How do I work it out? 

The short answer is that there is no set process.  Once you have determined the VAT treatment of your activities, you then have to carry out partial exemption and business vs non-business calculations to work out how much VAT you can reclaim on your costs.  The two can be dealt with quite separately but to simplify things HMRC do allow both to be dealt with in one process.  You need to come up with a method of apportioning your expenditure between the different activities.  The relative value of income streams is one method (proxy )that is often used and is the legal default method for partial exemption calculations, but you can agree something quite different with HMRC if it better reflects how you use your costs.   These calculations can be very subjective and are unfortunately the cause of many disputes between not-for-profit organisations and HMRC.

We let out some rooms, for example to local mother and toddler groups, and just recoup our costs.  HMRC are saying that’s a business activity and want VAT from the building works we had completed some years ago.  But we didn’t pay VAT.  Can that be right?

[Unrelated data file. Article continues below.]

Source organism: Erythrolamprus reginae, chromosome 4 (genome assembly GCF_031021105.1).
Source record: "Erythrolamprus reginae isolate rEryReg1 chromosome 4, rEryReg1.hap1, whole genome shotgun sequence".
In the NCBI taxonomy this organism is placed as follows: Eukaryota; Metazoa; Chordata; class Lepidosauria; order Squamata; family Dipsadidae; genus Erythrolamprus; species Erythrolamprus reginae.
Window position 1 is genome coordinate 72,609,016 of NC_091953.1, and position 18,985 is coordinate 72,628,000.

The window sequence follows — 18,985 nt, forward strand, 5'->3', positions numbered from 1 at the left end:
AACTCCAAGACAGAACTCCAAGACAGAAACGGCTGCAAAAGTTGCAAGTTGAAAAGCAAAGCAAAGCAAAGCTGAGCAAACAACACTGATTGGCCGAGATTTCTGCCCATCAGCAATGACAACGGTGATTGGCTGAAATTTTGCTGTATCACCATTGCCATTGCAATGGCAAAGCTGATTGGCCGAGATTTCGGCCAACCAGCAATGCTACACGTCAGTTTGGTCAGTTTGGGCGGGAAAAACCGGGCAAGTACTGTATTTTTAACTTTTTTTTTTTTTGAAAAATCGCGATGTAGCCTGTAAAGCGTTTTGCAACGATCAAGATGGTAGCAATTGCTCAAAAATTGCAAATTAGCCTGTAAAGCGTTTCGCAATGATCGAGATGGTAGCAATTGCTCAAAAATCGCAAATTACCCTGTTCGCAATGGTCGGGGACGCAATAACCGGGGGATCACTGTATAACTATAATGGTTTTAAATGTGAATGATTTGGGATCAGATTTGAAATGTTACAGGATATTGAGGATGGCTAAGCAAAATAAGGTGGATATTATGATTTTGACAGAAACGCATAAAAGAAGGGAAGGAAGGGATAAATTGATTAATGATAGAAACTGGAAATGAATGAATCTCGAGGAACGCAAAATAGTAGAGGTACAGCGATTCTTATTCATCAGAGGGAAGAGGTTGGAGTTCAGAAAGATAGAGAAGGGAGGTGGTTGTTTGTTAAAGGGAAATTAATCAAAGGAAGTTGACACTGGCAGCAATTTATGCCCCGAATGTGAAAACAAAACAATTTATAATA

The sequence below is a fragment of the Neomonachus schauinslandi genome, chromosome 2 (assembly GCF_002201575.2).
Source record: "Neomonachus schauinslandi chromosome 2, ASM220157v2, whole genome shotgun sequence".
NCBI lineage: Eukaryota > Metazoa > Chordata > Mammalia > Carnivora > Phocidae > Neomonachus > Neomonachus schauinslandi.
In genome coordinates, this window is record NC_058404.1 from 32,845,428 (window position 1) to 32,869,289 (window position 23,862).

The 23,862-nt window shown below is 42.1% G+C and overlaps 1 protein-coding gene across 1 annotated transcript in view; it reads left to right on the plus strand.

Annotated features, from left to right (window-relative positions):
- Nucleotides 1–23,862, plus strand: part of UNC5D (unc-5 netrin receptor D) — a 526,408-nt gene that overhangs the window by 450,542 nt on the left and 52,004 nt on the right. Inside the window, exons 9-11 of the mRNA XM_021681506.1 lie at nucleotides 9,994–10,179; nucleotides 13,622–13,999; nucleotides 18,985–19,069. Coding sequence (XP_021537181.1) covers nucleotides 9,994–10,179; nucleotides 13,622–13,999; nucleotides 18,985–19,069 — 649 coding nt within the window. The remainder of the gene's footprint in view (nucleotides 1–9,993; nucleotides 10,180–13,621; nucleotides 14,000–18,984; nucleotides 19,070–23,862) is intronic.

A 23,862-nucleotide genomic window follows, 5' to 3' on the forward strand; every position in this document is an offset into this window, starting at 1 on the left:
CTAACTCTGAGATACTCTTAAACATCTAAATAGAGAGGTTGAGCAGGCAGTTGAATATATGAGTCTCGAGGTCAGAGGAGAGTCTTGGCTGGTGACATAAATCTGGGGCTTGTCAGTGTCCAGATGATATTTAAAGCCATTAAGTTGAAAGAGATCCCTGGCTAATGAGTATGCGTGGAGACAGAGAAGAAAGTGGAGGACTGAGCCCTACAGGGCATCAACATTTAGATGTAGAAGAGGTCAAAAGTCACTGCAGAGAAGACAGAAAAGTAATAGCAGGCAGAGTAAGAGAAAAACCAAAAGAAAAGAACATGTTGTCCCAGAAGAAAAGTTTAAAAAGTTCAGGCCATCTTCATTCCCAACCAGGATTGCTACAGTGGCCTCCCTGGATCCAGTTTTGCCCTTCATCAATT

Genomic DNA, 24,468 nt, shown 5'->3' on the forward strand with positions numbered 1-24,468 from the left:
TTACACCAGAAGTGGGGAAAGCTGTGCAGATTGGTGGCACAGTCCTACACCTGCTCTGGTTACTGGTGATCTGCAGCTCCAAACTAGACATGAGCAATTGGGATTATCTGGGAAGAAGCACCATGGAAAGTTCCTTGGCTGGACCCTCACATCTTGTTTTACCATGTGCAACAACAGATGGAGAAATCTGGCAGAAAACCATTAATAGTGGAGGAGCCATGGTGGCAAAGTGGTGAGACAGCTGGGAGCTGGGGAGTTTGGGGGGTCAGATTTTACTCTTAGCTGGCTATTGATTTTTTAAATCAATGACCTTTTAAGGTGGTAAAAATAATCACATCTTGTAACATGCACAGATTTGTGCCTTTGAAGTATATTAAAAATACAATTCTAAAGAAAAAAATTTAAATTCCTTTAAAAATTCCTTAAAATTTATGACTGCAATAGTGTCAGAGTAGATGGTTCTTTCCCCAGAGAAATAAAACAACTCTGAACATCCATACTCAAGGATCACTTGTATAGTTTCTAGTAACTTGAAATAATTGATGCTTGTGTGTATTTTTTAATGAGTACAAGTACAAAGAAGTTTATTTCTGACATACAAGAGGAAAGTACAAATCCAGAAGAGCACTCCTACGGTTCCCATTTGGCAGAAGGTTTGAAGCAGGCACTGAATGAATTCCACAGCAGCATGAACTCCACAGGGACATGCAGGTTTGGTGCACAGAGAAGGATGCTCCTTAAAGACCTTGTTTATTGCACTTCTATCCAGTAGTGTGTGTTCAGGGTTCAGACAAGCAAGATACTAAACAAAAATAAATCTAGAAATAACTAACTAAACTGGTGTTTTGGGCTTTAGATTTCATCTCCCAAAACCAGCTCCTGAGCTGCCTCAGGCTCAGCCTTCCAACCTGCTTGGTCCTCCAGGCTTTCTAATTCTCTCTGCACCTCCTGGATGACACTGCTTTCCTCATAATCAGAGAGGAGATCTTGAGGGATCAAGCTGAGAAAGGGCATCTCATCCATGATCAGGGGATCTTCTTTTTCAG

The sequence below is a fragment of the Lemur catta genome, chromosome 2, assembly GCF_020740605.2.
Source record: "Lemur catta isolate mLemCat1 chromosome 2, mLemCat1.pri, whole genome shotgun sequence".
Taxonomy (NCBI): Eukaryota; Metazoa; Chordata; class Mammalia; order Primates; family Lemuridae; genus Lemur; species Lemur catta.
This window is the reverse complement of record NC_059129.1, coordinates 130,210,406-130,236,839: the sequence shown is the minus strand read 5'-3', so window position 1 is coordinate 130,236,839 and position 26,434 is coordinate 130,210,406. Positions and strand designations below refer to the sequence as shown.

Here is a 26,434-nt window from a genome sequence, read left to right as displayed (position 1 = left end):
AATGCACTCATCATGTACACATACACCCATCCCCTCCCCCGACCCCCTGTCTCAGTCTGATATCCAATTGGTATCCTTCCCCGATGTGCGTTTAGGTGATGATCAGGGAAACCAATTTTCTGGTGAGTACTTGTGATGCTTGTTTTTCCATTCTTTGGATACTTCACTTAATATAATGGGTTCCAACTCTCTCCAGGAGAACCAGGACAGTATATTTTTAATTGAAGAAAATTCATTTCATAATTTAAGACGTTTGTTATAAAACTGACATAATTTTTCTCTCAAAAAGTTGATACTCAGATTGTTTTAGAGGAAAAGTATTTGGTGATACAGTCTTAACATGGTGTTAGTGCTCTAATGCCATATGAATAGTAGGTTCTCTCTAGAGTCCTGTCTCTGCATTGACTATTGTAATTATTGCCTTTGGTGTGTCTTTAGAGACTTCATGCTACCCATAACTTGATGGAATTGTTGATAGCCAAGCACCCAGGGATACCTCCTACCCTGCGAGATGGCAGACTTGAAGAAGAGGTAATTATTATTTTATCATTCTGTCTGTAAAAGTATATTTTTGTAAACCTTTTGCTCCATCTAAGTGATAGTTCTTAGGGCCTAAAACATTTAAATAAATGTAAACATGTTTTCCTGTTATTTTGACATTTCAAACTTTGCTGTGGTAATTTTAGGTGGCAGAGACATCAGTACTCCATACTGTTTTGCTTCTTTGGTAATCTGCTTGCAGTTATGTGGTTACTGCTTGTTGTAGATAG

We talked about non-business activities above preventing you from reclaiming VAT on associated expenditure.  Non-business activities have a considerable upside however in that they can qualify you to receive many types of goods and services free of VAT, including building works.  At the time, the view was taken that your hiring out of the rooms for charges set at a level to simply recoup your costs remained a non-business activity for VAT purposes.  This view has been followed by the Courts in many such disputes with HMRC, although HMRC have a tendency to ignore the Courts’ decisions when it suits them.  HMRC are arguing that you have supplied services in return for payment which is a business activity for VAT purposes.  The fact that the income was exempt from VAT doesn’t matter, because either it could mean that your builder should have charged you VAT at the time or you have changed your activities and HMRC can charge you VAT on a proportion of the original building costs.  Where a builder relied upon the non-business certificate you provided at the time, HMRC will sometimes demand the VAT from the charity involved, as they are doing here.  More recent disputes in this area are going to the Court of Appeal which will hopefully provide final guidance on whether a commercial motivation test has any relevance to VAT.